While I do not at all agree with the mother’s idea that Chinese is somehow more difficult than English, her commitment to ensure that her daughter was literate in Chinese is impressive and important. In my opinion, foreign parents should heed their example. It’s very sad that too many children grow up in Taiwan and are citizens but cannot properly use Chinese. It’s even wose that some parents, Taiwanese and otherwise, do not understand how critical Chinese is to being able to function properly in Taiwanese society and how rewarding a subject that it is in so many other ways.

It is the Latin and Greek of the East Asian world as well as the foundation of aesthetics in its written form. Unlike the classics in European-derived societies, Chinese is far more accessible to the ordinary person. Why let your child miss out?

That’s the narrative. :laughing:

Anyway, I’ve very happy for all of them, but I do think that many kids are like this, mixed kids and Taiwanese and aboriginal. They lack the narrative and the platform.

I’ve never met anyone who grew up in Taiwan from a young age who doesn’t speak Chinese. It’s mandatory in local schools, and also mandatory in all of the international schools that I know of, at least to some degree — Of course, older kids who move to Taiwan with zero Chinese will take CSL classes, but I wouldn’t consider them someone who “grew up in Taiwan”.

I do believe also that economic circumstances help too. Where the family is not stressed over finances and their kids can choose what they want to be is also important. I never sent my son to cram schools or summer schools that parents sent their kids to to keep up with the next years curriculum. I was also not concerned if my son when to university.

He actually told me that from the “English” teaching foreigners he had met that he wanted to have a “professional” occupation and he would never want to be a cram school teacher lol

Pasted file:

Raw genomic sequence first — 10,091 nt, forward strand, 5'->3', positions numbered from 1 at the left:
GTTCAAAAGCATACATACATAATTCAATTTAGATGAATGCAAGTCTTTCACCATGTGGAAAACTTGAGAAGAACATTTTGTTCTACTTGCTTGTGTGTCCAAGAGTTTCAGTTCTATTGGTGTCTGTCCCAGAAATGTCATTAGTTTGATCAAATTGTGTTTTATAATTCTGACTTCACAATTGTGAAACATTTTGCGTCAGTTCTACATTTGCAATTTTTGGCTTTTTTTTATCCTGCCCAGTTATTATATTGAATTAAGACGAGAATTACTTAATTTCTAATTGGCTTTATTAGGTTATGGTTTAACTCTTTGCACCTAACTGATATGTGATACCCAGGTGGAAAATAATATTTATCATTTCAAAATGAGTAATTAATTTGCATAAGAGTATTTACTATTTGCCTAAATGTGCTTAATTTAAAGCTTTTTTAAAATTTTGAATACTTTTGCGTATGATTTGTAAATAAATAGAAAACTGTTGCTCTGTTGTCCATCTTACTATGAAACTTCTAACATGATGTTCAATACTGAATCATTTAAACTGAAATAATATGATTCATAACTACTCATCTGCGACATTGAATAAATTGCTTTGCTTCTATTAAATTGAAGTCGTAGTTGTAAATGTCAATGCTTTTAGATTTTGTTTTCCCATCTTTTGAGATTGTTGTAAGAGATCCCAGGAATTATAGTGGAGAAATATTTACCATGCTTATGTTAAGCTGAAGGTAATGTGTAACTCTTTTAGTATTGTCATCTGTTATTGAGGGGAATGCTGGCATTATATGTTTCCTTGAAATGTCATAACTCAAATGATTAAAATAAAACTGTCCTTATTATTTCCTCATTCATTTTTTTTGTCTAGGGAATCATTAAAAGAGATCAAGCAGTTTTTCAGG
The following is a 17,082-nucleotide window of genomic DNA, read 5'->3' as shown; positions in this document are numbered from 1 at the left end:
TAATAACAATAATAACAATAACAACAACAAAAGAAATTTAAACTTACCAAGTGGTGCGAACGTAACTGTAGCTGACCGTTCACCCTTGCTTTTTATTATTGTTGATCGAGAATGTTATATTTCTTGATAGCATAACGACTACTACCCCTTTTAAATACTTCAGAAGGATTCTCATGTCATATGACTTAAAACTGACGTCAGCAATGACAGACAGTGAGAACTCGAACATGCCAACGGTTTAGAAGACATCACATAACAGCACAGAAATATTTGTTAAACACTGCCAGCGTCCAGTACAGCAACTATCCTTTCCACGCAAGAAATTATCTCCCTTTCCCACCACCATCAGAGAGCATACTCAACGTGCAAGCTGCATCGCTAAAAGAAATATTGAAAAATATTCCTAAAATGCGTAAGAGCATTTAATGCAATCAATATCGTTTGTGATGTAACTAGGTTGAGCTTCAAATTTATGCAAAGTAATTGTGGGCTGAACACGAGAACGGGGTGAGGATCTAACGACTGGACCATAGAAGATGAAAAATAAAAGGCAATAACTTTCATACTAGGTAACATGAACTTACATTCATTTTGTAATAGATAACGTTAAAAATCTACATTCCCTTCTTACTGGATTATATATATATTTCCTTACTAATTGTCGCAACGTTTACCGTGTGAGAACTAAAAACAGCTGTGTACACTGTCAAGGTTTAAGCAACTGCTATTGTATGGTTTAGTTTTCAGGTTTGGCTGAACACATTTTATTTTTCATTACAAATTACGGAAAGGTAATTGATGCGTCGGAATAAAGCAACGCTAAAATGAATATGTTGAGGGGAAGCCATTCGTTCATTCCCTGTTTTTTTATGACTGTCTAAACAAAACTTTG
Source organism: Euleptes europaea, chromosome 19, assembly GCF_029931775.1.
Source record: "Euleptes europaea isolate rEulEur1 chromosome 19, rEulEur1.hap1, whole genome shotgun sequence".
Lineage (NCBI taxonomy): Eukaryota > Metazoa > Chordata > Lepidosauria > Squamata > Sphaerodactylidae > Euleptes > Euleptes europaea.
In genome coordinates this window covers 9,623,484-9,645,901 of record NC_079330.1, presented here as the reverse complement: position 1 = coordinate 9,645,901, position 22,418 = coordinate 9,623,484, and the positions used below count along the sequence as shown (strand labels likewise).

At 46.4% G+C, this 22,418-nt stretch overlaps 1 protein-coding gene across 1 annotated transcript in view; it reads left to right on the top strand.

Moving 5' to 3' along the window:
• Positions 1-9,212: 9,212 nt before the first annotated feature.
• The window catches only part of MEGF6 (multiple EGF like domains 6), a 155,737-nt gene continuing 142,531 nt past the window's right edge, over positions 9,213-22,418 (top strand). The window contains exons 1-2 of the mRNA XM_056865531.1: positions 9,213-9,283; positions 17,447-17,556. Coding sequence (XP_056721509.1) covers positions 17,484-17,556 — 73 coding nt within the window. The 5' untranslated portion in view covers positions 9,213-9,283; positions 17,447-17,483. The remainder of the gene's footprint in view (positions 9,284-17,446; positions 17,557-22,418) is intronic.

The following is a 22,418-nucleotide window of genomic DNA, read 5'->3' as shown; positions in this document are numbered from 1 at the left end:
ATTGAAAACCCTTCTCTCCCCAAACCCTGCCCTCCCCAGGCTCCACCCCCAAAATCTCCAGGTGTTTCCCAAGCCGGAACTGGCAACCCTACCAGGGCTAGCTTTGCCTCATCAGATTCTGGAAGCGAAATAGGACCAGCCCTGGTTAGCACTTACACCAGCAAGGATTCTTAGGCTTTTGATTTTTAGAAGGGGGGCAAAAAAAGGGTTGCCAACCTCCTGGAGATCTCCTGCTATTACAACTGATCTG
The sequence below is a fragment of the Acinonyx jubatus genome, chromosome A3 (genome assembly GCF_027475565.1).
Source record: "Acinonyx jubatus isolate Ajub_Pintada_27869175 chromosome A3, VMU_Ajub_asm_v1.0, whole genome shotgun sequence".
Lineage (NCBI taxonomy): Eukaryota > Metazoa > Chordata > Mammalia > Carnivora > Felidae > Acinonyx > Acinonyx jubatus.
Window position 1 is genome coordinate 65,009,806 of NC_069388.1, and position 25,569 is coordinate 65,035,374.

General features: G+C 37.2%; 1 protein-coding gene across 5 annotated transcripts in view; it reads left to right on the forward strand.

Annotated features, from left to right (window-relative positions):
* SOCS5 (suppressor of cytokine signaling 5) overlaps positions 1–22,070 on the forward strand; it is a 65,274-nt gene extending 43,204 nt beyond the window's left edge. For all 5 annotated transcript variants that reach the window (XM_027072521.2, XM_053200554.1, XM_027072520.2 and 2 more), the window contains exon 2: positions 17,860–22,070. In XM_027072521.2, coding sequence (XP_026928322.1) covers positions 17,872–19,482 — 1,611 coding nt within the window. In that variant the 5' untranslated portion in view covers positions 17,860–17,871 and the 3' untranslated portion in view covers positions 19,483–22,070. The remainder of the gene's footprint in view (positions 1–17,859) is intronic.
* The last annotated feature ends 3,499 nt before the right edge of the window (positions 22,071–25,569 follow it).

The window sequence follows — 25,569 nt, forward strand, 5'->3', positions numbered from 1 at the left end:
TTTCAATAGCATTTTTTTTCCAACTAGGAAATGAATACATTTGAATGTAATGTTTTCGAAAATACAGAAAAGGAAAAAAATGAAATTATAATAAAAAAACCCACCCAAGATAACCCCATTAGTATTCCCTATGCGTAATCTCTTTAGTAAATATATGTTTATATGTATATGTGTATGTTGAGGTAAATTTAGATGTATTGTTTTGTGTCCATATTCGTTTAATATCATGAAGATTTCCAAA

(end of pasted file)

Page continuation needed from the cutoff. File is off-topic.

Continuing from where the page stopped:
I have friends where parentage is foreign parent and Taiwan parent. Some have excelled academically and I know others who had kids that really did not do so well here in Taiwan at school. Some like my son did both local and international school in Taiwan.

Did he have it easier? Maybe.
I’d say most parents want their kids to do well in school.

I have although I agree it is somewhat unusual for someone not to speak any Chinese. It does happen though. The international schools may teach Chinese as a subject but they don’t do it very well.

And I’m not talking about being able to speak Mandarin to a certain degree. If you grow up here, you should be fluent in spoken Mandarin and reasonably literate in the written language. Otherwise your teachers and parents have failed you in most cases (there are special circumstances).

A lot of the problem has to do with Taiwan’s failure to de-colonize.

Interesting. And they grew up in Taiwan 100%? Or did they only live here for part of their childhood?

Really? I can’t speak for all international schools but the one where I used to work in Kaohsiung hired Taiwanese teachers who had previously taught Chinese at local schools, and they used the same curriculum as local schools. All of their students spoke Chinese fluently, except for those who didn’t grow up here.

Well my son fluent in Taiwanese and Mandarin speaking wise. Not so much for written Chinese as he went to American school for Jnr Snr high school. As he lives in Australia and does well there I would not say I failed him as a parent. But would he bother to stay and work in Taiwan… no.